The Plural of Hippopotamus: Here’s What It Is and How to Use It

If you have ever needed to use the plural form of hippopotamus and wondered what it is, you have come to the right place. This article will teach you what hippopotamus is, the plural form of the word, the history and origin, synonyms, and examples of the word in context.

Your writing, at its best

Compose bold, clear, mistake-free writing with Grammarly's AI-powered writing assistant

What Is the Definition of the Word Hippopotamus

The word hippopotamus is defined as:

  • Any of a family (Hippopotamidae) of very large, four-toed, chiefly aquatic, herbivorous artiodactyl mammals having a very large head and mouth, nearly hairless thick grayish skin, long lower canine teeth, and relatively short legs, and including two living species:
  • One (Hippopotamus amphibius) of sub-Saharan Africa that has webbing between the toes, spends most of the day in or near water, and typically weighs between 3 to 4 tons (2700 to 3600 kilograms)

What Is the Plural Form of Hippopotamus

Since the word hippopotamus comes from Greek instead of Latin, the correct pluralization would be hippopotamuses. This is similar to the plural form of octopus being octopuses, although many believed and taught that octopi was the correct form, they incorrectly tried to tie it to a Latin word with a Latin plural when it also was a Greek word originally. The correct form of octopus, if we wanted to stick to the root language’s rules for pluralization would be octopode. So therefore, the correct plural of hippopotamus is not hippopotami. 

In the English language, there is a lot of flip-flopping back and forth with how we pluralize ancient Greek and Latin nouns. English speakers sometimes stick closely to the original root language and other times just use a more Anglicized plural. 

The History and Origin of the Word

The first time that you can see the English word hippopotamus being used was back in 1542. The word moves from Greek to Latin before it was used in the English language. This was was an alternative word from the Greek “hippos potamios” which meant riverine horse.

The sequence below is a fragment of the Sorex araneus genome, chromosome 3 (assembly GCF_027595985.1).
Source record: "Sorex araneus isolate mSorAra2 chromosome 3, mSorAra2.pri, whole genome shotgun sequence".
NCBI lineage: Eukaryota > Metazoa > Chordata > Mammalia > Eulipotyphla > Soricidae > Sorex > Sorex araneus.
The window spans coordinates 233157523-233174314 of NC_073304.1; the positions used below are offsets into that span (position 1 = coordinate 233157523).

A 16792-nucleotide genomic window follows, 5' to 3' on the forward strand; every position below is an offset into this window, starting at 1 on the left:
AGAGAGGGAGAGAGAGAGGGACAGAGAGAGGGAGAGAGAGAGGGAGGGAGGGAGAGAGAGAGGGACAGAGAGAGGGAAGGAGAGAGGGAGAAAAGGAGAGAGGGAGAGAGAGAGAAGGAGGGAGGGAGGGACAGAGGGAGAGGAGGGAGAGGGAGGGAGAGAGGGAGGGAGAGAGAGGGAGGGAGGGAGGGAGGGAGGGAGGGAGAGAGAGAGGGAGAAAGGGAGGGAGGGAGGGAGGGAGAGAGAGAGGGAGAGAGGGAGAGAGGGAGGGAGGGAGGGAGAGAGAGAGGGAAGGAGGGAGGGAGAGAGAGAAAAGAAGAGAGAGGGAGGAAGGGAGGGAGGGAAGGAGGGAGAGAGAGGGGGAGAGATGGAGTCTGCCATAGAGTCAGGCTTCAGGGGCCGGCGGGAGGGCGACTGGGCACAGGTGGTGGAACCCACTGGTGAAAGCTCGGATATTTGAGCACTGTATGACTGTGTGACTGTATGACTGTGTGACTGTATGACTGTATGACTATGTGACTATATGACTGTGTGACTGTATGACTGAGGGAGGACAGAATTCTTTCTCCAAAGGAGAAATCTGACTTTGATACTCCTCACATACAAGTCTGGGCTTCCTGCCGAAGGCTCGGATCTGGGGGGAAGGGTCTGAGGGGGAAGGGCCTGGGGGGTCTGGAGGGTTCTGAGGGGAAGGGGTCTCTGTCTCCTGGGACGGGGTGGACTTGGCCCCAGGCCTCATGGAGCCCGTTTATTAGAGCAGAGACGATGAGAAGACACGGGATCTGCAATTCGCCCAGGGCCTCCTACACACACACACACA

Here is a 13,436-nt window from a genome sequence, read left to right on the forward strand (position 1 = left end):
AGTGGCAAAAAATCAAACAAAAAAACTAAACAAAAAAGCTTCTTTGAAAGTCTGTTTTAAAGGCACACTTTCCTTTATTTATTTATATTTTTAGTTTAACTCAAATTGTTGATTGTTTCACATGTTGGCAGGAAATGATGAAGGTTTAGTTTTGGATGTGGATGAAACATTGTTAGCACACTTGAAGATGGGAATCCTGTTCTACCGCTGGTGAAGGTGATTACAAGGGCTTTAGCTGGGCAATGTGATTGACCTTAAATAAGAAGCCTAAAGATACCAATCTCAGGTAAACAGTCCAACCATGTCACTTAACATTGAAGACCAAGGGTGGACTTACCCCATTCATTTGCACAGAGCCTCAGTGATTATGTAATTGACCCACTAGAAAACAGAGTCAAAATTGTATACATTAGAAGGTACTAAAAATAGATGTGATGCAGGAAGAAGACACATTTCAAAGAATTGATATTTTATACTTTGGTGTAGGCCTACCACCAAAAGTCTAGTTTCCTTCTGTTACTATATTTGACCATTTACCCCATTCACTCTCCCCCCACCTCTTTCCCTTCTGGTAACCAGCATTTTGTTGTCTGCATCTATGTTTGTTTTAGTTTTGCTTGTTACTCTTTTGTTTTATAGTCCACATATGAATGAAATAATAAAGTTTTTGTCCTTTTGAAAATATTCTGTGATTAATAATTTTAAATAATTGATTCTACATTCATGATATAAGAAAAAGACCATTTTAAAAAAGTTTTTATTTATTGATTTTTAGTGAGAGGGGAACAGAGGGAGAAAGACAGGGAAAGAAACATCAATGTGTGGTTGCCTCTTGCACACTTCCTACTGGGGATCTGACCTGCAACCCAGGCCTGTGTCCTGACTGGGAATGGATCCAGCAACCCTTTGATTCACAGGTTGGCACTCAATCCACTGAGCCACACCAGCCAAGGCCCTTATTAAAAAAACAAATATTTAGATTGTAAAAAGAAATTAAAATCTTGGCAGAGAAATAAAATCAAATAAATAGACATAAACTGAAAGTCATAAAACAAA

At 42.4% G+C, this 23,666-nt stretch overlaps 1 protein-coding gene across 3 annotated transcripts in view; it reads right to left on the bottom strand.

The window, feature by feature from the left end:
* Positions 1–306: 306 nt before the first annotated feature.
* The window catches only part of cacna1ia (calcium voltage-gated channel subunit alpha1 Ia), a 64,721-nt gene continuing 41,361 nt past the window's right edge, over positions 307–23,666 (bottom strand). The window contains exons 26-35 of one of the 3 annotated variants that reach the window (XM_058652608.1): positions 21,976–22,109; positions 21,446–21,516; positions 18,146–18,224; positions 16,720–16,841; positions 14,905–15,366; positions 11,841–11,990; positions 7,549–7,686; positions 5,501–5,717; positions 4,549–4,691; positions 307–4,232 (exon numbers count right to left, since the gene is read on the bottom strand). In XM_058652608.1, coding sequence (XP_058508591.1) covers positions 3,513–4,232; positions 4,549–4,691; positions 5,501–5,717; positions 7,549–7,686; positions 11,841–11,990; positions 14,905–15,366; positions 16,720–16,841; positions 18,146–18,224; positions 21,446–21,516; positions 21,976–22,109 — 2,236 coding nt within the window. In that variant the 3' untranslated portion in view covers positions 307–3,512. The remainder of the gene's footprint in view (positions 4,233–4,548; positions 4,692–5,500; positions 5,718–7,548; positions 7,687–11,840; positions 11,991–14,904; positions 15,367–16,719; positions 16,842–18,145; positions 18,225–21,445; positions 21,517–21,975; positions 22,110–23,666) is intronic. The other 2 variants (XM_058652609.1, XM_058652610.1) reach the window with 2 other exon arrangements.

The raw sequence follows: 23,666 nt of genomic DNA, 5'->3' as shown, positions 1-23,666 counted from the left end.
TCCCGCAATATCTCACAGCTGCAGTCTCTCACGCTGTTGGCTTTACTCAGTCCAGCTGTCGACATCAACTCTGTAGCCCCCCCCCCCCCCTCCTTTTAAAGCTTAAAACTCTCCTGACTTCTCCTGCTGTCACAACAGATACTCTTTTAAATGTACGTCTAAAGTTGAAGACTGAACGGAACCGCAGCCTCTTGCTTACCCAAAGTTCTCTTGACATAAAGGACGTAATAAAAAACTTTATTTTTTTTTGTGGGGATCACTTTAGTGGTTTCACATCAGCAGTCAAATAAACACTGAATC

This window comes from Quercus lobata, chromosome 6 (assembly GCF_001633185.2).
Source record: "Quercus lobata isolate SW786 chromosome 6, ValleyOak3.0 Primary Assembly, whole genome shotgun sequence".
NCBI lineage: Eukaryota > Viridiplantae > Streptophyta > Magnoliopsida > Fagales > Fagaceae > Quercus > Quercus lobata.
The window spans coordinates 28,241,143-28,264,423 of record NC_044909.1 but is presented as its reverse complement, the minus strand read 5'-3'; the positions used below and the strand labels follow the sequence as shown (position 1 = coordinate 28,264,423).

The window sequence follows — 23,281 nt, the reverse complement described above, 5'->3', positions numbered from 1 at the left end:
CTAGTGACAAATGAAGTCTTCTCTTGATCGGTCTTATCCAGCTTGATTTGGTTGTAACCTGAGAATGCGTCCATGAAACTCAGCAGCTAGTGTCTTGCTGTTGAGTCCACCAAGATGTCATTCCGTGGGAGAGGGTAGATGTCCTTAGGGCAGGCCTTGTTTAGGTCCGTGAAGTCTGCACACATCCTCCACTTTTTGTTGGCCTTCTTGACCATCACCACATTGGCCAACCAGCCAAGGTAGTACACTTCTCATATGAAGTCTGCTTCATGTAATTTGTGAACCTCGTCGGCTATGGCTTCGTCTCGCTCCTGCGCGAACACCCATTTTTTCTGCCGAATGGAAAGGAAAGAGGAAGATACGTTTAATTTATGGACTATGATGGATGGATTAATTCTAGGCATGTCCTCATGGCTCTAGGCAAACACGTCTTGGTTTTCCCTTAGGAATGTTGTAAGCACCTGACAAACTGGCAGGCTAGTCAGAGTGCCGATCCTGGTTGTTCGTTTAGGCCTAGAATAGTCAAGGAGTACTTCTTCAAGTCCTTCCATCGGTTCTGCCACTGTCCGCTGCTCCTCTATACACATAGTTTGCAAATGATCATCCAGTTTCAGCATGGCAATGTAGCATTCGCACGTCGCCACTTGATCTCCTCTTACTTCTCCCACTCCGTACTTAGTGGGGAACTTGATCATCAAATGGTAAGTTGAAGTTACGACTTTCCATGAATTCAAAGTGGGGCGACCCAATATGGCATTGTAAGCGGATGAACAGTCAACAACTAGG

Facts About Hippos

If you look back through history, there used to be many species of hippos roaming Africa. Interestingly enough they even made their way up from Africa and were scattered across Europe and Asia. The most northern hippo fossil to be discovered was in England, not exactly a place you would think a hippo would end up today. 

Currently there are two different species of hippos, the common hippopotamus and the pygmy hippopotamus. They both can be found in Africa but there is also a growing population of hippos in Colombia, hold onto that fact for a bit later in this article. In history, people thought that the hippo was closely related to the pig but now it is believed to be closest to whales and dolphins. 

Earlier I mentioned that one of the largest groups of hippos can be found in Colombia. Obviously hippos didn’t swim across to South America, so how did they end up there? Pablo Escobar, the cocaine drug lord of Colombia smuggled 3 female hippos and 1 male hippo. He built a zoo on his ranch in northern Colombia and let anyone come in for free. After his death, the hippos were left to breed and now there are estimated to be 60 hippos in Colombia. Most have stayed near Escobar’s villa but some have now started traveling to other parts of Colombia in harems, startling the citizens and getting media traction. 

Examples of the Word in Context

Summary

The English language can be a tricky thing since it is a compilation of many other languages. Finding the correct plural forms of words is an important step to becoming well educated. Now you are an expert on all things related to the word hippopotamus. Next time you need to write the word hippopotamus, you will be well prepared for everything you need to know what it is and how to do it efficiently. 

Sources: